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Statistically Speaking: Bowl Preview: Poinsettia--A Poor Man's Rose

Tuesday, December 19, 2006

Bowl Preview: Poinsettia--A Poor Man's Rose


Poinsettia Bowl: Northern Illinois versus TCU

Fun fact: The poinsettia is named after Joel Robert Poinsett, the first United States ambassador to Mexico. Ah, the wonders of wikipedia.

TCU comes in riding high on a 7 game winning streak. The Horned Frogs fell off the national radar after consecutive losses to BYU and Utah at mid-season. During those 7 games, the Horned Frogs have been challenged only once—in a 27-21 road win over New Mexico. In that game, normally efficient Senior quarterback Jeff Ballard completed only 6 of his 16 pass attempts for a paltry 25 yards. Besides Ballard, the strength of the TCU team is their rushing attack (which averages 194 yards per game and 4.56 yards per carry) and their stifling defense (12.8 points allowed per game). TCU’s pass defense is good, but their run defense is outstanding. They held opponent’s to 68 yards per game and only 2.4 yards per rush.

If the Frogs want to win this game, they’d better hold that line. Northern Illinois is far from a one-dimensional team, but they are certainly carried by their star running back Garrett Wolfe. Wolfe had over 1900 yards rushing and averaged over 6 and a half yards per rush. Wolfe is an exceptional player, but he is far from Super Man. He was actually bottled up in 4 games (one third of the schedule). He averaged under 2 yards per rush against Western Michigan, under 3 against Temple (!?), exactly 3 against Iowa, and under 4 against Toledo. Context and sample size are not issues in these games. The Huskies were very much in the games they lost to Western Michigan (by 2), Iowa (by 10), and Toledo (by 4), and Wolfe had at least 15 carries in all 4 contests. The Horned Frog defense will contain Garrett Wolfe and put the onus of the game on quarterback Phil Horvath. Horvath is a solid player, but will not be able to consistently move the ball against a TCU defense that consistently holds down the running game.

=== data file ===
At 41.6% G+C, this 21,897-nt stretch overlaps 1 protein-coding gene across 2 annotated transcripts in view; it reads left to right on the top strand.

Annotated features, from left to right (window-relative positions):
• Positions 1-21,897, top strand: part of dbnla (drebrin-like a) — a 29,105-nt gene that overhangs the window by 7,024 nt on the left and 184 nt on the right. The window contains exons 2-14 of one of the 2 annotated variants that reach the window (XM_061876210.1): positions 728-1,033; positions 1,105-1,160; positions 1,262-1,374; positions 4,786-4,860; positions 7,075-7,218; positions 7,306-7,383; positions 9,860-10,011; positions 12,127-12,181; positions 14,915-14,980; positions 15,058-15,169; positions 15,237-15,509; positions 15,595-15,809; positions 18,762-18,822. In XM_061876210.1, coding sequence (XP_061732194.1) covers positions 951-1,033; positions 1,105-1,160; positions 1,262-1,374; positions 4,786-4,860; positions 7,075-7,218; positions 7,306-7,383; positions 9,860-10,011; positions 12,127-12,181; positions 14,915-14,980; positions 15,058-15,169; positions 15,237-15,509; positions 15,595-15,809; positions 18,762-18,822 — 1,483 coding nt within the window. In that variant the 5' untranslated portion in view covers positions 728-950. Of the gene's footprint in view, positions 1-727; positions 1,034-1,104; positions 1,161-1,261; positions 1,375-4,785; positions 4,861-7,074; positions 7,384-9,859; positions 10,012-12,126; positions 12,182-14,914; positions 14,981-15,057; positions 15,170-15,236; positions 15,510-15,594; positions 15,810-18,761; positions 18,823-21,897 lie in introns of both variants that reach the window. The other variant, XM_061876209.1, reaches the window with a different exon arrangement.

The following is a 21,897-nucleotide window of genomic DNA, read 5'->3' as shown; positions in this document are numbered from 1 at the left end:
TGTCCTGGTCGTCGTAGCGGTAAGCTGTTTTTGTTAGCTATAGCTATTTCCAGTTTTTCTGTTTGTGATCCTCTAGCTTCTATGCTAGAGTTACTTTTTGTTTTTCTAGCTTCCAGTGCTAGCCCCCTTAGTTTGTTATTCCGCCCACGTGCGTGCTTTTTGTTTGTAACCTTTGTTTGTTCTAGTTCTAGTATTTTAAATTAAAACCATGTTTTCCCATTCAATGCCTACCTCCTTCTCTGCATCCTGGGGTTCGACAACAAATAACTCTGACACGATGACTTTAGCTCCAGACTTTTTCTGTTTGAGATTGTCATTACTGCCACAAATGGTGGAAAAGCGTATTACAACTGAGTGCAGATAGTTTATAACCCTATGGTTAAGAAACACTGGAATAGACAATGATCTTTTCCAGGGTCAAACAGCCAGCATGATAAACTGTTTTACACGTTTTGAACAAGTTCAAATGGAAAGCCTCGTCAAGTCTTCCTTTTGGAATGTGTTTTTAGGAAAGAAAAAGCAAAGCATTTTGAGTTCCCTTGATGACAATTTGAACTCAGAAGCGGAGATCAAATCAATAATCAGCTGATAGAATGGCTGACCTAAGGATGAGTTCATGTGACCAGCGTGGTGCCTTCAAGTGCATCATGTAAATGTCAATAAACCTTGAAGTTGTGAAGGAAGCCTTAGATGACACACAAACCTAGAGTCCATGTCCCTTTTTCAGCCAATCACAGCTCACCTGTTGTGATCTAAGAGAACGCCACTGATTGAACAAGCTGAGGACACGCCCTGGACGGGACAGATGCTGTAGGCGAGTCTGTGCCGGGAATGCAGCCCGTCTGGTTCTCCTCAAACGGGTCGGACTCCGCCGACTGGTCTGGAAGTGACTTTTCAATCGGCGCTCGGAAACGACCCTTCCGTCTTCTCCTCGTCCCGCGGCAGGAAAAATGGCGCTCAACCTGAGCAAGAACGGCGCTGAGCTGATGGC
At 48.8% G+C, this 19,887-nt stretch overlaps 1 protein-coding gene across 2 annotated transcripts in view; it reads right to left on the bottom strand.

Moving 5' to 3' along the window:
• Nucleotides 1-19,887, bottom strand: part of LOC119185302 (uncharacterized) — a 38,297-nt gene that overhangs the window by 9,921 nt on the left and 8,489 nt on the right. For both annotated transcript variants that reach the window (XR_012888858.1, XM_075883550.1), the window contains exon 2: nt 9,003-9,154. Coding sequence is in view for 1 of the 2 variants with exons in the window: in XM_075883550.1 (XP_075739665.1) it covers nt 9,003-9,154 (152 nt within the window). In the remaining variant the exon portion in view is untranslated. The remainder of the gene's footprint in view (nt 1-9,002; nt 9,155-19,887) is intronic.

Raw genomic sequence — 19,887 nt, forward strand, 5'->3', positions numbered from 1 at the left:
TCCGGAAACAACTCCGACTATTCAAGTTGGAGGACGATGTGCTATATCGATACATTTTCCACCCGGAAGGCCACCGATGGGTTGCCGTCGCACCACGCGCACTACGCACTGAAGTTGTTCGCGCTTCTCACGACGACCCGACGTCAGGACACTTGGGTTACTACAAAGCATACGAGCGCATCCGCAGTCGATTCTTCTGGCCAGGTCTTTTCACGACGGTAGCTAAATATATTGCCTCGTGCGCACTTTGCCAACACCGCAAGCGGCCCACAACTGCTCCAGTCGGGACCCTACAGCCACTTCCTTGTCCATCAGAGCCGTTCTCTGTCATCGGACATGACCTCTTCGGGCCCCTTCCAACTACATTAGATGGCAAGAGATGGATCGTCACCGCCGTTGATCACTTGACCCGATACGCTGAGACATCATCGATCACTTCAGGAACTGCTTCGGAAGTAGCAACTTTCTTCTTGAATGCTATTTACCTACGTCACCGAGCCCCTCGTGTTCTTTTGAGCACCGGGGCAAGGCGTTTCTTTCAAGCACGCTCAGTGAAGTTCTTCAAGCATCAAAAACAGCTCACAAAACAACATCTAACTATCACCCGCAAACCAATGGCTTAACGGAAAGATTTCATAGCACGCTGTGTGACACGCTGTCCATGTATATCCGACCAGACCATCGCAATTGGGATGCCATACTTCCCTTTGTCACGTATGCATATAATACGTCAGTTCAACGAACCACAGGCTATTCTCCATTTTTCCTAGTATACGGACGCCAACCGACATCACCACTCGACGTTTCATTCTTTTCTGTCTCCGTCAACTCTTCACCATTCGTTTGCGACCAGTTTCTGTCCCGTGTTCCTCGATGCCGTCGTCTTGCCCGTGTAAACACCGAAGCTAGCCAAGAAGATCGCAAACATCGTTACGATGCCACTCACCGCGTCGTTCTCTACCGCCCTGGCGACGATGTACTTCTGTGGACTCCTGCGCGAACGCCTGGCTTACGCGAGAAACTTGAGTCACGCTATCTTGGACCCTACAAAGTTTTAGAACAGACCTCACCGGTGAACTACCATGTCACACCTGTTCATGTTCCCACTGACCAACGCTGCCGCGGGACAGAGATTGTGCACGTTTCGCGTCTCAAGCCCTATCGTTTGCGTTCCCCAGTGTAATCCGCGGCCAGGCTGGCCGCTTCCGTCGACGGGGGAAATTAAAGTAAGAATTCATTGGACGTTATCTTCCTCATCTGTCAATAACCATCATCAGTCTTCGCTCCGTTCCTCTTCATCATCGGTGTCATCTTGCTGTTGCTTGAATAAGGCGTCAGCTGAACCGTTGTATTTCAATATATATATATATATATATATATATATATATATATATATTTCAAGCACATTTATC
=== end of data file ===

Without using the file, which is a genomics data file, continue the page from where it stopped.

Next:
The one-wild card that may aid Northern Illinois is their return game. At least their punt return game. The Huskies averaged nearly 12 yards per punt return (good for 26th nationally). Of course, TCU only allows a shade over 5 yards per return (15th in the nation). If the Huskies can break a return or two to shake up the field position they will have a chance.

Prediction: The Huskies will keep this game close (and definitely cover than 12-12.5 point spread), but their lack of a good pass defense (opponents have completed 64% of their passes and thrown only 7 interceptions) and inability to consistently move the ball will be their downfall.

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